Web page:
# “while there was no tangible advantage to the creditors as a result of the efforts of the liquidators, the enquiries that they made and the attempts that they made to recover were ones which were properly undertaken by them. The liquidators represented the only prospect of the creditors receiving any appreciable recovery. It was in their interests that extensive efforts were made to investigate the affairs of the company and to review all possibilities of actions to recover the company’s money. That nothing came of those efforts is not in any way a matter for which the liquidators are to be criticized. Further, there was a strong public policy requirement that there be a proper investigation of the affairs of the company and the enquiries and investigations which the liquidators undertook were commensurate with that need”.

ASIC sees liquidators as its front-line investigators when a company goes into insolvency.  The alternative might be for ASIC to undertake the investigation work.  How much ASIC would charge and on what basis is unknown. ASIC is a corporate Commonwealth entity under the Public Governance, Performance and Accountability Act 2013 (PGPA Act), which primarily governs ASIC’s use and management of public resources. As with insolvency practitioners, ASIC would have an obligation to act by means that are efficient, effective, economical and ethical.  

 

# “… where creditors engage with liquidators and require them to expend time and effort in responding, that is time which liquidators cannot spend elsewhere and which draws them away from what might be other remunerative work. Investigations of potential causes of action, preparatory to prosecuting them will often be unproductive; but that does not mean that they are not to be remunerated”.

That time and effort in responding is now potentially greater under the ILRA 2016 – see for example, s 70-40 – Right of creditors to request information ….

 

# “It is inevitable that the appointment of a replacement liquidator will incur some additional costs … “.

This is something ASIC should bear in mind when suspending a liquidator for a short period.  It will involve cost and disruption to the creditors.  That cost and disruption is now potentially greater under the ILRA 2016 – see for example s 40-25 – ASIC may suspend registration.  ASIC needs to have regard to its obligations under the PGPA Act.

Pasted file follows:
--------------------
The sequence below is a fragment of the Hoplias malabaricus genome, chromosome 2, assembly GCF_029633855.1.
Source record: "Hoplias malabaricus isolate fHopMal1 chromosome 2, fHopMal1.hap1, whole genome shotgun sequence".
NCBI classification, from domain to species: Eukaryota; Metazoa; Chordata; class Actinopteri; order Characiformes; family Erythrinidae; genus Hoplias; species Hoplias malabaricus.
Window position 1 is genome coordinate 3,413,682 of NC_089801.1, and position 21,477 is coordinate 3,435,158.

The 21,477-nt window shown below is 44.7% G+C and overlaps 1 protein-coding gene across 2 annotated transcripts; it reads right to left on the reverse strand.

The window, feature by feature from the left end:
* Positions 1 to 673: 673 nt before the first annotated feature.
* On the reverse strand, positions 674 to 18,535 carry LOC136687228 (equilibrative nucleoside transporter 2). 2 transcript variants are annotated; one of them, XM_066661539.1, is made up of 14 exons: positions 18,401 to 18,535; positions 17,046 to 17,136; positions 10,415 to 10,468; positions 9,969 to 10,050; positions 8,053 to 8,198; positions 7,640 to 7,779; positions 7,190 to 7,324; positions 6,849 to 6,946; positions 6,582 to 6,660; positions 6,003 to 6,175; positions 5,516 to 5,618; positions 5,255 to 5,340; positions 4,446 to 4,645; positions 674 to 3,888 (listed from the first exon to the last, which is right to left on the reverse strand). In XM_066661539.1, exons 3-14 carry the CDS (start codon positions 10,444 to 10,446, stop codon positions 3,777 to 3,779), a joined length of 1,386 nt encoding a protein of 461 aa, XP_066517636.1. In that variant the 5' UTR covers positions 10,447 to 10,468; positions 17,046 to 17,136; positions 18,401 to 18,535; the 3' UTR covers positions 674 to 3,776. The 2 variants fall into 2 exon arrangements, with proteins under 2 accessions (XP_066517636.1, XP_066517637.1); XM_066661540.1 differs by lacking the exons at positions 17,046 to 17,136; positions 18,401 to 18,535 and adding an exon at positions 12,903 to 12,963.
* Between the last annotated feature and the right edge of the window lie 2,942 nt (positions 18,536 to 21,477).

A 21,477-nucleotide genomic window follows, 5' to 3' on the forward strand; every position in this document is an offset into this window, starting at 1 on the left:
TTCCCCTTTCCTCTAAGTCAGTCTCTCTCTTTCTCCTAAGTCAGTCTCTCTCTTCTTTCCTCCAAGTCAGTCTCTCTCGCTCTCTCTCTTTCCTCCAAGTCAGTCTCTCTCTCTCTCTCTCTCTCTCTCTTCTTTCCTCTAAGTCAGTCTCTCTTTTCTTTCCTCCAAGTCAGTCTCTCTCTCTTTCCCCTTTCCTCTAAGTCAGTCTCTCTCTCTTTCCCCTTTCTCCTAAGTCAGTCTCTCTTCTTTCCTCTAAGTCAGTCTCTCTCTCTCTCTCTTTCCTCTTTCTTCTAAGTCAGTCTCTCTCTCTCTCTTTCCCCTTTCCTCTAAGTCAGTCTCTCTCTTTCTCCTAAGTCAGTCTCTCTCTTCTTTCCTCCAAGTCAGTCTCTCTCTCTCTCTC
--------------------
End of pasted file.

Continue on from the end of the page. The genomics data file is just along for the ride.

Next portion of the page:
Also, no liquidator can be legally required to take on the estates for that period, once the official liquidator status is repealed.

 

 # ” … just because [liquidators] have not added value does not mean they should not be remunerated for it, but they cannot expect the same reward as would be appropriate for value-generating work. Their standard hourly rates applied to time spent must be moderated, having regard to the limited assets available in their administration, the stage at which they took conduct of the administration, and the results – or lack of results – they have produced. … it would be different if their investigations produced a further levy and recoveries, or if they had taken a less cautious and higher risk approach which would have attracted a premium for risk and results”.

It depends on what is meant by “value-generating work”. Work done in administering an insolvency can involve more than generating commercial returns for creditors, if for example, an investigation into misconduct is required.

 

# “To what extent the liquidators’ rates and remuneration should be moderated does not admit of mathematical exposition or justification, any more than does the fact that they set their own hourly rates. The Court has a very wide discretion”. 

This legal perspective does not address the business or economic perspective of operating an insolvency practice. It is not properly an area for the uninformed exercise of judicial discretion. In any event, the reasonable costs of running a practice are a relevant factor in determining remuneration.

 

# “the Court is not obliged to make specific positive findings about the work necessary and appropriate to be done, the appropriate level of seniority and whether the work was done efficiently. The Court is entitled to take the practical course of looking at the matter more generally in assessing reasonableness and then applying, if thought necessary, any appropriate discounts.

Or premiums.